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Amazon's Warehouses Are Literally Sweatshops

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Ever wonder how Amazon (AMZN) keeps prices so low and ships your books and Blu-Ray discs so quickly? Certainly not by providing a living wage, health benefits, or a safe workplace to the people who pack them.

The Morning Call newspaper of Allentown, Penn., investigated working conditions at the online retail hegemon's Lehigh Valley warehouse, and the results were, well, quite a doozy. It seems a temp agency keeps the shop staffed with $11 and $12-an-hour workers, who endure a breakneck pace, constant threat of dismissal if they can't keep up, and Bikram yoga-like temperatures for a slim chance at a permanent job with Amazon.

Apparently when Amazon offers to bribe California with jobs to avoid paying sales taxes there, these are the sort of jobs it's talking about -- ones that require ambulances parked outside to cart away the casualties:

Workers said they were forced to endure brutal heat inside the sprawling warehouse and were pushed to work at a pace many could not sustain. Employees were frequently reprimanded regarding their productivity and threatened with termination, workers said. The consequences of not meeting work expectations were regularly on display, as employees lost their jobs and got escorted out of the warehouse. Such sights encouraged some workers to conceal pain and push through injury lest they get fired as well, workers said.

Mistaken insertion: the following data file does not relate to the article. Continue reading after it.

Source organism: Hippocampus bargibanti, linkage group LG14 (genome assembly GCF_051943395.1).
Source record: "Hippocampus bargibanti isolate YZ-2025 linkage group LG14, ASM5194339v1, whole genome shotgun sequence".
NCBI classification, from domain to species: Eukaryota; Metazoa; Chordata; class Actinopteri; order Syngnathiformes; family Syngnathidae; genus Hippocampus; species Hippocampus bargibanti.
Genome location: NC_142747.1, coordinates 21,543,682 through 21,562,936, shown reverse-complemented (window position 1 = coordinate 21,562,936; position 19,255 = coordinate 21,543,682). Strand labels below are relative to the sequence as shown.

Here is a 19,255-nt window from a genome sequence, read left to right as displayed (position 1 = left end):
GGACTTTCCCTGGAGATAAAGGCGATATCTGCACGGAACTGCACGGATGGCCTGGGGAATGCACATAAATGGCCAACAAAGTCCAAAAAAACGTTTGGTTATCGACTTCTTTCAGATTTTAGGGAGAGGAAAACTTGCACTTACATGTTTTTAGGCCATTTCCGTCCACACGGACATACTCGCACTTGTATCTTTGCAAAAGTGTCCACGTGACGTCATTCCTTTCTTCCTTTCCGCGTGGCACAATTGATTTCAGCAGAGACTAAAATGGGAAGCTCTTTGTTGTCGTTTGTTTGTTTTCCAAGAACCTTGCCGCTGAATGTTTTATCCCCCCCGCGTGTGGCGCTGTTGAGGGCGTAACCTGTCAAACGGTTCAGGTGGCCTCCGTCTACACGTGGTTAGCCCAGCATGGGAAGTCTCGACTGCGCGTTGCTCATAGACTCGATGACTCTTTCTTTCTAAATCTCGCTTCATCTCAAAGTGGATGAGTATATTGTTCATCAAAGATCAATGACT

During summer heat waves, Amazon arranged to have paramedics parked in ambulances outside, ready to treat any workers who dehydrated or suffered other forms of heat stress. Those who couldn’t quickly cool off and return to work were sent home or taken out in stretchers and wheelchairs and transported to area hospitals. And new applicants were ready to begin work at any time.

Conditions are so bad that an ER doctor reported the plant to federal regulators as unsafe after treating several victims of heat trauma, leading to some improvements, such as fans and "2,000 cooling bandannas" for employees. How magnanimous, right? Unfortunately, Amazon, reportedly worried about theft, still wouldn't keep the loading docks open to let air circulate. One less-than-grateful temp likened the effect of the fans to "working in a convection oven while blow-drying your hair."

This isn't the first time Amazon has been accused of mistreating warehouse workers: The Times of London uncovered similar problems, though without so much heat exhaustion, in 2008.

Amazon refused to talk to The Morning Call about working conditions, but released at statement saying "the safety and well-being of our associates is our No. 1 priority.” Maybe someone forgot to tell the temp agency?
POSITION:  No positions in stocks mentioned.